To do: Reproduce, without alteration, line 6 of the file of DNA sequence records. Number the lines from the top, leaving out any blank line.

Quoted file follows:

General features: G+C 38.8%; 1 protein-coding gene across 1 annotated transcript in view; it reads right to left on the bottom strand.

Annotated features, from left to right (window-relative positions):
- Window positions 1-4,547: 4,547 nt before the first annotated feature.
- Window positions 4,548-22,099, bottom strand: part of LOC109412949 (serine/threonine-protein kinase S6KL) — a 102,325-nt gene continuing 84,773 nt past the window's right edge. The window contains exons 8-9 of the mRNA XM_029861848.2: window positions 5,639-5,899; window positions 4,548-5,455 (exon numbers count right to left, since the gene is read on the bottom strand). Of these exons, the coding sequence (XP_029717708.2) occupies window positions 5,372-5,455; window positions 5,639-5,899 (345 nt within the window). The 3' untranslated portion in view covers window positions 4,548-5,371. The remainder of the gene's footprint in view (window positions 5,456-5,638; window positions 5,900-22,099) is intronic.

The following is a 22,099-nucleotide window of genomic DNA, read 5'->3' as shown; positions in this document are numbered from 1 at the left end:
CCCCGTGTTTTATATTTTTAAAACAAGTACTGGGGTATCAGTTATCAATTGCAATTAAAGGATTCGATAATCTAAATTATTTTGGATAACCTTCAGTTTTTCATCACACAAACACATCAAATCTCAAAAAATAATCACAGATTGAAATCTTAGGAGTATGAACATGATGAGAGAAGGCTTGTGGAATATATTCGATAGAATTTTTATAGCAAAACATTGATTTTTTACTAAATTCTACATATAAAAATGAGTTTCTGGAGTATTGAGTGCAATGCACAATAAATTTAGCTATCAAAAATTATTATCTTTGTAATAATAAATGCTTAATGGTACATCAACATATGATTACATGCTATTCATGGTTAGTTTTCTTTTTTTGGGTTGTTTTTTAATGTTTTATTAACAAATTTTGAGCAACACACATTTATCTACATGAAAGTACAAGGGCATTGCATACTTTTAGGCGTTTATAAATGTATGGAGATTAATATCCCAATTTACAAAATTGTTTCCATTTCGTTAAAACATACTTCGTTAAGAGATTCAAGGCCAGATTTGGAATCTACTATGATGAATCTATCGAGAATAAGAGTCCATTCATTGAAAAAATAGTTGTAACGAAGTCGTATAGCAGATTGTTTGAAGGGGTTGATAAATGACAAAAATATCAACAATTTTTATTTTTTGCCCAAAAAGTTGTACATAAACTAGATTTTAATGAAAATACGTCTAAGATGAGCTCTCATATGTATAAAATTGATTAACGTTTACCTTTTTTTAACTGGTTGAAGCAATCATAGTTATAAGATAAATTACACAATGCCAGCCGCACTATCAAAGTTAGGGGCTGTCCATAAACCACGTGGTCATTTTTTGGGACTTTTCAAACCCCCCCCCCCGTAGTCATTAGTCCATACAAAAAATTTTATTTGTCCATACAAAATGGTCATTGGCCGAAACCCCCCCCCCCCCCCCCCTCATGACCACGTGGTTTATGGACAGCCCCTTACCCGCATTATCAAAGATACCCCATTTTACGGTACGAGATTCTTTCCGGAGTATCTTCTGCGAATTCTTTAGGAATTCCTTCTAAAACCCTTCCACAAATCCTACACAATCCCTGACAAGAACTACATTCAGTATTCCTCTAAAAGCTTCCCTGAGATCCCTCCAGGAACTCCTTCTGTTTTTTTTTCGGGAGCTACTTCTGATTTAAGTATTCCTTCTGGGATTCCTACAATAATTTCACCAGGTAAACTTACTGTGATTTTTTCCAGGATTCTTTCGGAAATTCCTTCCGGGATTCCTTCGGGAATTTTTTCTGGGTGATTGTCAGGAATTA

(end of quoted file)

CCCCGTGTTTTATATTTTTAAAACAAGTACTGGGGTATCAGTTATCAATTGCAATTAAAGGATTCGATAATCTAAATTATTTTGGATAACCTTCAGTTTTTCATCACACAAACACATCAAATCTCAAAAAATAATCACAGATTGAAATCTTAGGAGTATGAACATGATGAGAGAAGGCTTGTGGAATATATTCGATAGAATTTTTATAGCAAAACATTGATTTTTTACTAAATTCTACATATAAAAATGAGTTTCTGGAGTATTGAGTGCAATGCACAATAAATTTAGCTATCAAAAATTATTATCTTTGTAATAATAAATGCTTAATGGTACATCAACATATGATTACATGCTATTCATGGTTAGTTTTCTTTTTTTGGGTTGTTTTTTAATGTTTTATTAACAAATTTTGAGCAACACACATTTATCTACATGAAAGTACAAGGGCATTGCATACTTTTAGGCGTTTATAAATGTATGGAGATTAATATCCCAATTTACAAAATTGTTTCCATTTCGTTAAAACATACTTCGTTAAGAGATTCAAGGCCAGATTTGGAATCTACTATGATGAATCTATCGAGAATAAGAGTCCATTCATTGAAAAAATAGTTGTAACGAAGTCGTATAGCAGATTGTTTGAAGGGGTTGATAAATGACAAAAATATCAACAATTTTTATTTTTTGCCCAAAAAGTTGTACATAAACTAGATTTTAATGAAAATACGTCTAAGATGAGCTCTCATATGTATAAAATTGATTAACGTTTACCTTTTTTTAACTGGTTGAAGCAATCATAGTTATAAGATAAATTACACAATGCCAGCCGCACTATCAAAGTTAGGGGCTGTCCATAAACCACGTGGTCATTTTTTGGGACTTTTCAAACCCCCCCCCCCGTAGTCATTAGTCCATACAAAAAATTTTATTTGTCCATACAAAATGGTCATTGGCCGAAACCCCCCCCCCCCCCCCCCTCATGACCACGTGGTTTATGGACAGCCCCTTACCCGCATTATCAAAGATACCCCATTTTACGGTACGAGATTCTTTCCGGAGTATCTTCTGCGAATTCTTTAGGAATTCCTTCTAAAACCCTTCCACAAATCCTACACAATCCCTGACAAGAACTACATTCAGTATTCCTCTAAAAGCTTCCCTGAGATCCCTCCAGGAACTCCTTCTGTTTTTTTTTCGGGAGCTACTTCTGATTTAAGTATTCCTTCTGGGATTCCTACAATAATTTCACCAGGTAAACTTACTGTGATTTTTTCCAGGATTCTTTCGGAAATTCCTTCCGGGATTCCTTCGGGAATTTTTTCTGGGTGATTGTCAGGAATTA